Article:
THOUGHTS: This novel is full of emotion and rich in language and characterization, but not so intense that a sensitive middle grade student would be put off. Cora is a thinker and an intellectual. Throughout the novel, students will find themselves entertained by the interesting facts Cora spouts (“…cows kill more people than sharks each year…”). The images Warga uses to describe different feelings are unique but spot on (the “fizziness” Cora feels in her tummy when talking to her crush, Owen, etc.). She also makes dialogue very interesting. Quinn has a hard time speaking; her brain freezes and she can’t say the words. When she finally gets angry enough to spill over her feelings to her buttoned up family, it is heartbreaking. The conversations between Cora and her father and grandmother also are authentic and tell the reader so much about the characters. What the reader must conjecture about are Parker’s reason for the shooting and the absence of Cora’s mother since her father seems to have no obvious vices. Ms. Euclid, the school librarian and art teacher, is a heroine for Quinn. This book should be issued with a box of tissues.

Realistic Fiction          Bernadette Cooke, School District of Philadelphia

YA – Afterlove

Byrne, Tanya. Afterlove. Hodder Children’s Books, 2021. 978-1-444-95595-8. 400 p. $17.99. Grades 9-12. 

The last thing that Ash hears is breaking glass, followed by confusion. Is she still alive? Is she dead? She is met by a group of girls who tell her she has been chosen to be a Reaper, and she has to start over with this new “life.” However, all Ash wants is to see her girlfriend Poppy again no matter what. This is a unique LGBTQIA+ story, with a splash of paranormal thrown in.

THOUGHTS: The characters felt very unique and relatable, and the plot was extremely well crafted and thought out. The ending was gut wrenching but felt true to the plot and didn’t feel rushed at all. I would highly recommend this book for every high school and public library. 

Romance          Mary McEndree, Lehigh Valley Regional Charter Academy

YA – Punching Bag

Ogle, Rex. Punching Bag. Norton Young Readers, 2021. 978-1-324-01623-6. $17.95. 217 p. Grades 9-12.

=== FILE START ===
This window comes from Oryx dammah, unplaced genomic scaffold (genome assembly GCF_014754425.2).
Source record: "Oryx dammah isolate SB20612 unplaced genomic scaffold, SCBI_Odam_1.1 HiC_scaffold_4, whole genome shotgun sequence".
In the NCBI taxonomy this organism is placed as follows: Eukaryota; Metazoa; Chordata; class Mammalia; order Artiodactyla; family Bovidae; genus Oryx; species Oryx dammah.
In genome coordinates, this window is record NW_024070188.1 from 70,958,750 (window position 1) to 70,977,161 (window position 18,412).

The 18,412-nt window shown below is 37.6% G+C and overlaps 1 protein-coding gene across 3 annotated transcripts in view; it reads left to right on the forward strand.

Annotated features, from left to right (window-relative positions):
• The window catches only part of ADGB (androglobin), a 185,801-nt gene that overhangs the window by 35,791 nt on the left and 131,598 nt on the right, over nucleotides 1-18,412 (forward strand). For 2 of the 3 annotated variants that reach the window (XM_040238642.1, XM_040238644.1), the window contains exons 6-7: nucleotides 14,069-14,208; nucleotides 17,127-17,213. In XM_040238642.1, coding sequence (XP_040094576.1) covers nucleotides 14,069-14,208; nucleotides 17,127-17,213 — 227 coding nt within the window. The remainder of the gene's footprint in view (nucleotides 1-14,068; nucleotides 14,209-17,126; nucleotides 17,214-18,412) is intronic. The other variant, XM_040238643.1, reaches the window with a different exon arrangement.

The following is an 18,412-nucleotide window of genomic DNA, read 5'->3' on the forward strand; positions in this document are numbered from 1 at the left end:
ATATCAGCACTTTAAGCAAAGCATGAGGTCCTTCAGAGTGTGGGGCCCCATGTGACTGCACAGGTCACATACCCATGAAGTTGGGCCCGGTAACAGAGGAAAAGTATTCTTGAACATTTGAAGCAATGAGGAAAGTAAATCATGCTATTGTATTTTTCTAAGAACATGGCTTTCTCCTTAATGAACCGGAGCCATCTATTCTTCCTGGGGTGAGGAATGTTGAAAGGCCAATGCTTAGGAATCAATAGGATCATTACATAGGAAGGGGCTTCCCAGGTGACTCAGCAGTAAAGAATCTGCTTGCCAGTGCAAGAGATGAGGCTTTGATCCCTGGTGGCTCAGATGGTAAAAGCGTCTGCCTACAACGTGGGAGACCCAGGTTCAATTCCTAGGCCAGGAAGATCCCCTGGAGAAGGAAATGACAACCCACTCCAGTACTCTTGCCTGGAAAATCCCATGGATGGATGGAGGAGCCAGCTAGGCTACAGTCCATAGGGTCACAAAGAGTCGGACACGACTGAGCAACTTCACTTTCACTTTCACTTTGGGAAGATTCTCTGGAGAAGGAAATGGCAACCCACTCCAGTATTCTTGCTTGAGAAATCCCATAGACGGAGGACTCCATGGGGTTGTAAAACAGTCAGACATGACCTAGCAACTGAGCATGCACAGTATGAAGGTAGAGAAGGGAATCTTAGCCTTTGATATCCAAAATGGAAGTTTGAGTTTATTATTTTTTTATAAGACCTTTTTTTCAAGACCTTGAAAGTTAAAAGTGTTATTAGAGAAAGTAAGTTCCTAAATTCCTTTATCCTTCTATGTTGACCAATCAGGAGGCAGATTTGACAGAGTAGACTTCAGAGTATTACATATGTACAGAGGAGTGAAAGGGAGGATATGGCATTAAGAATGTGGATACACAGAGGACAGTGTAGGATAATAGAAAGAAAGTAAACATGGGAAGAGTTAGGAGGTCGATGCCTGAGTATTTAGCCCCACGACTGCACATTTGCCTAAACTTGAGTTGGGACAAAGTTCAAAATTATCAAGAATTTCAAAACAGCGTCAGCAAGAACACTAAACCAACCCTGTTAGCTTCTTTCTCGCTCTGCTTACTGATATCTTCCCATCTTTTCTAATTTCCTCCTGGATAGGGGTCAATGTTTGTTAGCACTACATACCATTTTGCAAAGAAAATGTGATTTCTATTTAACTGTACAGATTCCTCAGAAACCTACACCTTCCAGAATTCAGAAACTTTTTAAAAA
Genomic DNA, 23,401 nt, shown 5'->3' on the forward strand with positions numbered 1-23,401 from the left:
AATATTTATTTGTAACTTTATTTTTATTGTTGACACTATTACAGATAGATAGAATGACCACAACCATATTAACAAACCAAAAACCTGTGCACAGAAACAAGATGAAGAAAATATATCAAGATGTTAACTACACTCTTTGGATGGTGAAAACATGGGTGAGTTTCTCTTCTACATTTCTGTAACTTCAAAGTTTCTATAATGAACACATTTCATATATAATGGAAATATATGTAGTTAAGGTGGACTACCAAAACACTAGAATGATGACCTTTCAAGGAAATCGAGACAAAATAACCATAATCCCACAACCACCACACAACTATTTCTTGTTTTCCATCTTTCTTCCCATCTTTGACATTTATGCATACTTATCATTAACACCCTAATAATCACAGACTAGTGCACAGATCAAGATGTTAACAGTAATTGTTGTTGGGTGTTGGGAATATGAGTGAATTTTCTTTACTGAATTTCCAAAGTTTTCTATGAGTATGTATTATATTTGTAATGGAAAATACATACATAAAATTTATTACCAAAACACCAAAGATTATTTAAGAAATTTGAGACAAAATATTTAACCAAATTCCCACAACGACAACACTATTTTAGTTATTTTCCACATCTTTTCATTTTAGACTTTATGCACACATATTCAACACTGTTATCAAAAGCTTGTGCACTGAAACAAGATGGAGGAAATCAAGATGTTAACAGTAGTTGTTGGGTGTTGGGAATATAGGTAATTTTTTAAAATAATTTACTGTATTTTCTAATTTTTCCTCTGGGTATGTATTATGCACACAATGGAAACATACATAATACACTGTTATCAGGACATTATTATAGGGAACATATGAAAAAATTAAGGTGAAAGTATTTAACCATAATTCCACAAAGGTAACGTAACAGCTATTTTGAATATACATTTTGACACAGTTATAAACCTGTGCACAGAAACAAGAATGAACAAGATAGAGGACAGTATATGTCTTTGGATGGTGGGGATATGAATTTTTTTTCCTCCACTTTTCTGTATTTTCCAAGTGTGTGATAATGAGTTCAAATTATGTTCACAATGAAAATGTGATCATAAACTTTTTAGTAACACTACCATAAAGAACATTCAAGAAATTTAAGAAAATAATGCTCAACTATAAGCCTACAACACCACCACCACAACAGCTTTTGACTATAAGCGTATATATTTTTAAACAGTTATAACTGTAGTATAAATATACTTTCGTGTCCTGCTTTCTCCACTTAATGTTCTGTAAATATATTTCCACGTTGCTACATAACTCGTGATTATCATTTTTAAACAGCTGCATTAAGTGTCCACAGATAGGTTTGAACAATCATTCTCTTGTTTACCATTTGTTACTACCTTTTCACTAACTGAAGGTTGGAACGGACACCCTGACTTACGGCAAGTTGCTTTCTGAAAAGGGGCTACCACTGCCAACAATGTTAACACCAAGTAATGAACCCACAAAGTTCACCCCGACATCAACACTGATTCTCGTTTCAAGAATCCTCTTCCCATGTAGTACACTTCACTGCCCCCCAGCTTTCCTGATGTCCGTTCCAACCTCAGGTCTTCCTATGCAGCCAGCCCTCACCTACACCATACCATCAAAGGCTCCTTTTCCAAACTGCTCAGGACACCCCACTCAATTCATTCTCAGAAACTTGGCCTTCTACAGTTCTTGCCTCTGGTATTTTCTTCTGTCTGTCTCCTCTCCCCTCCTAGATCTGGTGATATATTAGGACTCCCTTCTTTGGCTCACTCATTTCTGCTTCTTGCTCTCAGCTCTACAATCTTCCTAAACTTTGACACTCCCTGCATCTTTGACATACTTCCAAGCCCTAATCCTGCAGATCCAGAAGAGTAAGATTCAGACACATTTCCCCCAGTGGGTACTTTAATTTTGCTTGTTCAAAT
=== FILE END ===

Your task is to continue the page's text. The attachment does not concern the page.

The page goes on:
As with his debut memoir, Free Lunch, Latinx author Rex Ogle is honest and sensitive in his recounting of his high school years with his volatile mother, Luciana, and abusive stepfather, Sam. At the book’s opening, Rex’s mother reveals that she has lost an infant girl, Marisa, while seven-year-old Rex was visiting his paternal grandparents. In front of her sensitive son, she is distraught with grief and places the blame at his feet. Ogle carries that guilt with him as he navigates his teen-age years protecting his half-brother, Ford, from the chaos erupting from domestic violence in their tiny Texas apartment. At times, this guilt is assuaged with the remembrance of Marisa, giving him the encouragement and strength not extended by other adults. Though his alcoholic stepfather beats his mother regularly, Rex’s mother refuses to press charges or escape. In fact, in a brief stint when Sam leaves her, she picks on Rex, goading him to hit her. Rex acts as the parent here. He has the maturity to see their household is toxic and to recognize his mother’s mental health issues. From conversations with family members, he gets an insight into the root causes of his mother’s and stepfather’s behaviors. However, he feels responsible for the safety of his younger brother and the financial stability of the family. He receives some emotional support from his grandmother and his mother’s sister; he is able to confess to his stepfather’s brother the physical abuse suffered in their family. Nevertheless,with little adult support from teachers or neighbors, young Ogle is out there on his own with the lone comfort of Marisa’s ghostly voice convincing him her death was not his fault. When Luciana and Sam repeatedly wind up together with little improvement, Ogle has to value his own life and aim for his own dreams to keep him resilient and hopeful. This memoir is an excellent example of bibliotherapy. Ogle does not gloss over the brutality and the bewildering reality of domestic violence and the devastating effect of a parent’s untreated mental health issues on her children. Ogle acknowledges this in the book’s preface with a disclaimer emphasizing his purpose for writing his story is to show that it is possible to survive. Students suffering the same trauma will appreciate his frankness. Contains an informative Q & A with author.